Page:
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  1. #11
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    Re: Why oak barrels?

    Quote Originally Posted by BFerguson View Post
    Most simple put, taste and function.

    White Oak has a nice taste, but so do others, maple, cherry probably being the best. Walnut and red oak, nasty and smelly, expecially ingested. Cedar and pine, no way, unless you are a fan of Retsina.

    Then there is the function. White oak is basically waterproof, due to the tyloses present in the pores of the wood. Kind of important when trying to keep a liquid contained. Others, not so much. I remember seeing a pic of the maple barrels Woodford used, leakiest things I'd ever seen.

    Personally, I'd love to taste something aged in charred cherry. it smells so sweet when working it, and it's the best kept secret in grilling woods.

    B
    I'd love to try some cherry-aged whiskey. It's been tried with wine, and it seems it confers the tannins more quickly than oak. That could be good for people who like extra-aged spirits like the 15+ year old bourbons and ryes. I also use cherry for grilling and smoking, and I think it's great. It's also quite nice looking when finished with a nice, deep stain.

    To answer another question, the charring serves two purposes: it caramelizes the sugars in the wood, and it increases the surface area of the wood as well.
    Pete

    I hate scotch.

  2. #12
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    Re: Why oak barrels?

    Oak Barrels seal up other woods do not. Pines and cedars would have resins like someone else posted, Be very nasty.
    Last edited by p_elliott; 03-21-2013 at 01:09.
    Normal is an illusion. What is normal to the spider, is chaos for the fly.

  3. #13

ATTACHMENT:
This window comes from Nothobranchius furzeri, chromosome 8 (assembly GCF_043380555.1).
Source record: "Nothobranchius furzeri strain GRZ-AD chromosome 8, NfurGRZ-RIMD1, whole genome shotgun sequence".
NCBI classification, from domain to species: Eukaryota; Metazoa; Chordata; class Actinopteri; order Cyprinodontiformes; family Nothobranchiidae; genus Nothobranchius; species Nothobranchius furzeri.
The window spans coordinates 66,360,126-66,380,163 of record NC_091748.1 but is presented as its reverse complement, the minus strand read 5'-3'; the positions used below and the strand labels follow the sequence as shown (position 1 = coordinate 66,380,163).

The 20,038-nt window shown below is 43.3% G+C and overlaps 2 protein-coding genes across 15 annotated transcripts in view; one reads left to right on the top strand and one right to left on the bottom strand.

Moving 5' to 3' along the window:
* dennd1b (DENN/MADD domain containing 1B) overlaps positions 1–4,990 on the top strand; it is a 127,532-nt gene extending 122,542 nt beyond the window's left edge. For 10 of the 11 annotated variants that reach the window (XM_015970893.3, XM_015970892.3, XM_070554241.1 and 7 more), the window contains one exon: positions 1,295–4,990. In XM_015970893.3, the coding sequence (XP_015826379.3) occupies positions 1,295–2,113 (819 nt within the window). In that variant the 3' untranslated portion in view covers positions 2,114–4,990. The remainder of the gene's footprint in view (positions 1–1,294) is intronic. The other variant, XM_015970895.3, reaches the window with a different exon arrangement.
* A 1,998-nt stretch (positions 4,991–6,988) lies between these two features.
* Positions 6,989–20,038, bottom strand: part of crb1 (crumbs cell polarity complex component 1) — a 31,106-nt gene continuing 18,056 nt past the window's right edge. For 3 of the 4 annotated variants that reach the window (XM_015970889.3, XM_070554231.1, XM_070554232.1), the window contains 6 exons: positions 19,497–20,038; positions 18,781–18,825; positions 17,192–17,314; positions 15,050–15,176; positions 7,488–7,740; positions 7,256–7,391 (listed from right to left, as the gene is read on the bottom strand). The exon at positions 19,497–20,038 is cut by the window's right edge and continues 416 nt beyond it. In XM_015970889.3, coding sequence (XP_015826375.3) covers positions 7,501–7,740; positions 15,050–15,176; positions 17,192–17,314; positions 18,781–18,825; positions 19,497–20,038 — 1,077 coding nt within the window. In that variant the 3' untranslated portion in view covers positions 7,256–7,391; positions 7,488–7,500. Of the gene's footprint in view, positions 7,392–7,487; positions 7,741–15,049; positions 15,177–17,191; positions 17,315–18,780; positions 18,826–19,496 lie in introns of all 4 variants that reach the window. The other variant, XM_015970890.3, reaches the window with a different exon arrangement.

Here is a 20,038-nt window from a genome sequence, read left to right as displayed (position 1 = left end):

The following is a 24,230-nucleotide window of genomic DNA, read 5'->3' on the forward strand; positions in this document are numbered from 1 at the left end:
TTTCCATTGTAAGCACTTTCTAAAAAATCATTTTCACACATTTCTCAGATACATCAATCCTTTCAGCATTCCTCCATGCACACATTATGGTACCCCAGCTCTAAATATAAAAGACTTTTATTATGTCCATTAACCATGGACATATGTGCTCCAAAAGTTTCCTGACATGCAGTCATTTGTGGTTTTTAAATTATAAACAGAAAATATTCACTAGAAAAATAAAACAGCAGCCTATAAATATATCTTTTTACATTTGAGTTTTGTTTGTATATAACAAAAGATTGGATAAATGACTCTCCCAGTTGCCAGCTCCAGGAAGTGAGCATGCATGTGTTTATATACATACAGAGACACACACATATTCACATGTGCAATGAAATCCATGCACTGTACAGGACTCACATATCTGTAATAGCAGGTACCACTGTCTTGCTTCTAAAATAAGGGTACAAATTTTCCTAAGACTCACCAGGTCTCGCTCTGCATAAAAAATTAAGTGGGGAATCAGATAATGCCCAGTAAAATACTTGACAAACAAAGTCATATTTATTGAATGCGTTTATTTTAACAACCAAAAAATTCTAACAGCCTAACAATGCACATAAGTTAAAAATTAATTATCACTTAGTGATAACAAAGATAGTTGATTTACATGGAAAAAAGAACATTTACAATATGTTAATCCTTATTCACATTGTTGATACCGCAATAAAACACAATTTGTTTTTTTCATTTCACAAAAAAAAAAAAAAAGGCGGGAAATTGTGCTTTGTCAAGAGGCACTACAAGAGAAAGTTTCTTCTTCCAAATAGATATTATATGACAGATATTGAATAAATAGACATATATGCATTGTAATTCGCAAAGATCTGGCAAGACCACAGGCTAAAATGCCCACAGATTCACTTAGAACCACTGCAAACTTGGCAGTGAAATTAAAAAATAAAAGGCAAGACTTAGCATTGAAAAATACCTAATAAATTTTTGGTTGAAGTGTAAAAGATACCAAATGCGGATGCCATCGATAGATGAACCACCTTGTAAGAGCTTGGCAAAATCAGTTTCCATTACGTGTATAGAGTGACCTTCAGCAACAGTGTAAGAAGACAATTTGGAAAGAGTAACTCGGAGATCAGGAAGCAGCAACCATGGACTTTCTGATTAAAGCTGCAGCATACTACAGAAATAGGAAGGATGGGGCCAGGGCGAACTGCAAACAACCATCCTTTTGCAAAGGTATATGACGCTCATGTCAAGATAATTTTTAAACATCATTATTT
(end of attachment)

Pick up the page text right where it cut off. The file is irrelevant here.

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    Re: Why oak barrels?

    Why would cherry not seal? I know they've done experiments with aging wines in cherry barrels.
    Pete

    I hate scotch.

  4. #14
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    Re: Why oak barrels?

    All wood will seal, white oak is what they barreled pickles in up in PA, and that's what the Rev. Used to send it down river in. It's all in the history and practicality. Red oak is a highly ring porous wood and will seep.
    "You can't claim to have been drinkin all day if you don't start first thing in the mornin."

  5. #15
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    Re: Why oak barrels?

    The two woods have different grain structure, the cherry is denser and tighter. The more open oak grain will swell as it absorbs liquid thus pressing the staves together in a watertight fit. Cherry can be made to work, with caulking or sealant just about any wood can, but oak wins out on practicality and the unique flavor it imparts to the spirits.

  6. #16
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    Re: Why oak barrels?

    It's not cherry, but there was a corn whiskey (they called it "Virginia Whiskey") called Kopper Kettle made by the Belmont Farms folks that was made using an infusion of applewood chunks. I have some in the old bunker. It's ok, but not great.
    bibamus, moriendum est
    Sipology Blog

  7. #17
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    Re: Why oak barrels?

    What's your take on the tannic level in that one Josh?

  8. #18
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    Re: Why oak barrels?

    Quote Originally Posted by p_elliott View Post
    Oak Barrels seal up other woods do not. Pines and cedars would have resins like someone else posted, Be very nasty.
    I should have said SOME other woods will not seal. Some do but don't put off good flavors. BT has experimented with this haven't had results they were happy with.
    Normal is an illusion. What is normal to the spider, is chaos for the fly.

  9. #19
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    Re: Why oak barrels?

    Quote Originally Posted by squire View Post
    What's your take on the tannic level in that one Josh?
    I thought it was OK. Not overly tannic. It certainly added to the whiskey and took some of the rough edges off but it didn't add enough to take it into the "good" category.
    bibamus, moriendum est
    Sipology Blog

  10. #20
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    Re: Why oak barrels?

    There is a whiskey made here in Florida that uses orange tree chips in small oak barrels. Palm Ridge Reserve. It's pretty typical of a lot of the young micro juice aged in small barrels except the wood from the orange trees gives it a tiny little bit of citrus flavor. I'll bet it would make an interesting cocktail.

 

 

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